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  1. #1

    Quadra-fire Castile pellet insert constant feeding

    I'm the second owner of an eight year-old QF Castile pellet stove insert. We bought this house in '09 and this is the fourth winter we've used it as a secondary heat source. The first three years went fine, but this year the stove has been consistently burning with a high, lazy flame and the auger feeds pellets constantly until the firepot is nearly full, at which point I either turn the stove off (using the thermostat) and let the fire burn itself out, or the snapdisk #2 trips from the overheat and does the same thing. I have been lurking on these forums for a couple of weeks now, trying to get some info and talked to the local dealer. Based on all that info, I've done the following:

    1- I did a thorough cleaning of everything I could reach, including the firepot holes, behind all the baffles, the exhaust vent, the blower motor, and even climbed on the roof to make sure the chimney top was unobstructed.
    2- Replaced the door gasket.
    3- Cleaned the thermocouple and ensured that it was contacting the wire extending over the firepot (I don't have any trouble with the ignition--the fire starts up okay).
    4- Lowered the feed lever to the lowest possible setting and tightened the thumbscrew as tight as I can get it.

    I've monitored the entire ignition sequence several times. The red call light comes on, pellets drop, the exhaust blower kicks on, the igniter glows red, the pellets catch fire. So far, so good. But then the pellets continue to drop, and drop, and drop. The green light on the side of the control box comes on, then the red light and the convection blower. Usually by this time the firepot is so full that I've turned the auger off by turning the thermostat all the way down. I have the old gray control box and don't have a blue light.

    I am burning the same brand of pellets that I've used the previous three years, so there shouldn't be any change in the pellet size that would be causing a difference in the feed rate.

    I've tried changing the settings on the stove from low-med-high and back again--no difference. It seems like something is telling the auger to continuously (or nearly so) feed pellets down the chute, regardless of whether they're needed or not.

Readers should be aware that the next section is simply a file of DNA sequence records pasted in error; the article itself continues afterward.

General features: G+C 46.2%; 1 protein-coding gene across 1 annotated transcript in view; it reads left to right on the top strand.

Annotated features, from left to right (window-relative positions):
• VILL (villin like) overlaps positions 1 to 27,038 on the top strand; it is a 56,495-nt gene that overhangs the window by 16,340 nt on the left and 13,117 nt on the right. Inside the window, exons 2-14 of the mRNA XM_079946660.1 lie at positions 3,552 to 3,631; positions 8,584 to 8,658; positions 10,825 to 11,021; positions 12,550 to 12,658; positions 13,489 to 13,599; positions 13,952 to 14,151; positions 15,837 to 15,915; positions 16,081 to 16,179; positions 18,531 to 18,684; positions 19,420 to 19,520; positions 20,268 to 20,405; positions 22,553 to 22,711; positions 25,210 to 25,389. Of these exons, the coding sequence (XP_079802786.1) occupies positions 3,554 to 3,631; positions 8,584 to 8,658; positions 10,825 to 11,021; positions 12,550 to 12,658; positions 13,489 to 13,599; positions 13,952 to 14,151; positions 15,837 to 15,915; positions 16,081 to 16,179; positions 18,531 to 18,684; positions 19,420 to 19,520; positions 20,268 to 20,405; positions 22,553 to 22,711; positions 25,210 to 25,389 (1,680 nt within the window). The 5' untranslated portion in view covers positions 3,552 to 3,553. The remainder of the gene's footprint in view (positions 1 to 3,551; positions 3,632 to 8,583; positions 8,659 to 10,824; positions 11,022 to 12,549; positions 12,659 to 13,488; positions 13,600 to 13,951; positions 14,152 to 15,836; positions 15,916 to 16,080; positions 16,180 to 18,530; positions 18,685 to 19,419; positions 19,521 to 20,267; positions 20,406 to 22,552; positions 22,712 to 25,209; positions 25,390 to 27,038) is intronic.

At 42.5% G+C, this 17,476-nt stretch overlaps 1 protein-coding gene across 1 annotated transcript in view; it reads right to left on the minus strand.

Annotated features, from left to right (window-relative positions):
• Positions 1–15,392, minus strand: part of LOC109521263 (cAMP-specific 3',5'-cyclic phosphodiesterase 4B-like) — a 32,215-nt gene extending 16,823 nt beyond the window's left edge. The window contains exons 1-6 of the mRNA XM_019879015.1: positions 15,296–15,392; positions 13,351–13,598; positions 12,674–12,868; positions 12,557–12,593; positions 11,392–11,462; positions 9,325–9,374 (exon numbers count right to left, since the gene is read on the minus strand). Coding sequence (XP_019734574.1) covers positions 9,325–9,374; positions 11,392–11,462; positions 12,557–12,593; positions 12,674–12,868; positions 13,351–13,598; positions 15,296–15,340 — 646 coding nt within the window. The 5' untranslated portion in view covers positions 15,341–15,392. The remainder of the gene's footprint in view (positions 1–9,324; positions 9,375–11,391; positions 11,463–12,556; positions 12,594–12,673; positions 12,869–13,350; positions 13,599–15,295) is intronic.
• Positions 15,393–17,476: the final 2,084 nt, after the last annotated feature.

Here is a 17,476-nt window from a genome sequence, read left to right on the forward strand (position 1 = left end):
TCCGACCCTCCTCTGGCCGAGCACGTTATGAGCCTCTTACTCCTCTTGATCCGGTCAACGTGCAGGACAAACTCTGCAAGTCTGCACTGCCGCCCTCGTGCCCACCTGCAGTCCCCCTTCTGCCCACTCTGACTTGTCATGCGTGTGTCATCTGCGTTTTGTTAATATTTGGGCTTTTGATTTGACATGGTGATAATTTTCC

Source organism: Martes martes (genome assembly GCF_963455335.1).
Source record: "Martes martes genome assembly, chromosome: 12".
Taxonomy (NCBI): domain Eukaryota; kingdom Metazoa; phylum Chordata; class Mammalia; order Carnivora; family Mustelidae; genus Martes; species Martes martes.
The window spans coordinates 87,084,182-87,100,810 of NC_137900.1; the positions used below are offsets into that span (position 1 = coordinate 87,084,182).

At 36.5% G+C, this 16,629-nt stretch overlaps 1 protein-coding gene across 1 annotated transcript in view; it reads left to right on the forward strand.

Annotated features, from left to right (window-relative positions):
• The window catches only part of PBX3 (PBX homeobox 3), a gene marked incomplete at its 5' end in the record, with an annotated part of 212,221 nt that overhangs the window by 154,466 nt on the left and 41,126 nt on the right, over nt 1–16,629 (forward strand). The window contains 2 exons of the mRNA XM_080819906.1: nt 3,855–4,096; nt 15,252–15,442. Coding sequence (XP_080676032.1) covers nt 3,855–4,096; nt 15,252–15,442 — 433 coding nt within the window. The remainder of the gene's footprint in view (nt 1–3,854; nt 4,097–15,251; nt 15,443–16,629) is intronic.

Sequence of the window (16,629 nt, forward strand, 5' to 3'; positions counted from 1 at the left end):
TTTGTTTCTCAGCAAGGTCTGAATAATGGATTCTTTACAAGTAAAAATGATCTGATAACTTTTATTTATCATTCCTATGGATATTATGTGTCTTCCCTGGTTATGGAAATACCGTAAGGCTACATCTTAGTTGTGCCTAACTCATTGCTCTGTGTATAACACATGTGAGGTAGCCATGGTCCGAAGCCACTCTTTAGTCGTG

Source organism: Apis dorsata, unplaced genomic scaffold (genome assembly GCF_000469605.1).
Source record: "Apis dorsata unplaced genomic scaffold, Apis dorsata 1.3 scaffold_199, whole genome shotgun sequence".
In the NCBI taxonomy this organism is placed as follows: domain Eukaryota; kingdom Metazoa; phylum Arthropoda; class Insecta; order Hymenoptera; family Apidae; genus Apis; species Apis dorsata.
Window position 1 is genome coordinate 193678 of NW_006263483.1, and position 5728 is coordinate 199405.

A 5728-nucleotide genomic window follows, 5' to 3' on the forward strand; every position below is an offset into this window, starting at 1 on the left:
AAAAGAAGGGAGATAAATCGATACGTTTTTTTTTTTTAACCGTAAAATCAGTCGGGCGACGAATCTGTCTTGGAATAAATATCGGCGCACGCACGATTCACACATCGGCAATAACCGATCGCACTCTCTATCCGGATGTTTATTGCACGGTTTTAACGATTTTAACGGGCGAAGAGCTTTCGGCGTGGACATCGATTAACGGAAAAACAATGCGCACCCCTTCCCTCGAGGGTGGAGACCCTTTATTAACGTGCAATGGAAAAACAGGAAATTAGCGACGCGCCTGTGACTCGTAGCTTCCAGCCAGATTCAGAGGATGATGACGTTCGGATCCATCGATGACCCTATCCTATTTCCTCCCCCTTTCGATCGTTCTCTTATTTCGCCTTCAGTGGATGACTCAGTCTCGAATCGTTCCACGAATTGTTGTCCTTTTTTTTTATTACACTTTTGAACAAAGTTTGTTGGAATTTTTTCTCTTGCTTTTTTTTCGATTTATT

My dealer is out of ideas, apart from getting a new control box. Anyone else out there have any better ideas?

  2. #2
    Join Date
    Dec 2011
    It needs to be cleaned, You are missing something. If the fire cant keep up with the pellets feeding, it is almost always a cleaning. It could be your control board if the pellets feed isn't cycling. The problem area on these stoves is behind the right back firebrick, pull the right panel off then you should just about see the exhaust fan blade.
    take a 3/8-1/2 inch flexible hose and attach the one end to your shop-vac then take the other end and back to the left of the exhaust fan blade and vacuum the passage that goes to the left then up and out to the vent pipe. On these units you are supposed to remove the exhaust blower to clean that passage, but it is very difficult depending on installation. If all that is clean you need to run a brush through the entire vent, sometimes ash will build up on the walls of the vent pipe, then if you have a strong storm it can knock the ash down creating a block somewhere in the middle of the pipe. Also check to make sure the air inlet is free of an foreign objects.

  3. #3
    Thanks, I'll take another look at that exhaust blower section.

    Where exactly is the air inlet? It appears to me that it pulls air into the bottom of the firepot through six to eight holes that are drilled through the sides, just above the trap door that empties out the ash. If so, then the air must get pulled in through the bottom, basically from the ash pan. Is that correct? Or is there another air inlet that I'm missing?

    I've checked those holes in the firepot--they're open and clear.

  4. #4
    Join Date
    Dec 2011
    yeah it pulls air from the ash pan area. I cant remember if there is a dedicated air inlet into the ash pan area, or if they just have slots cut into the sides.

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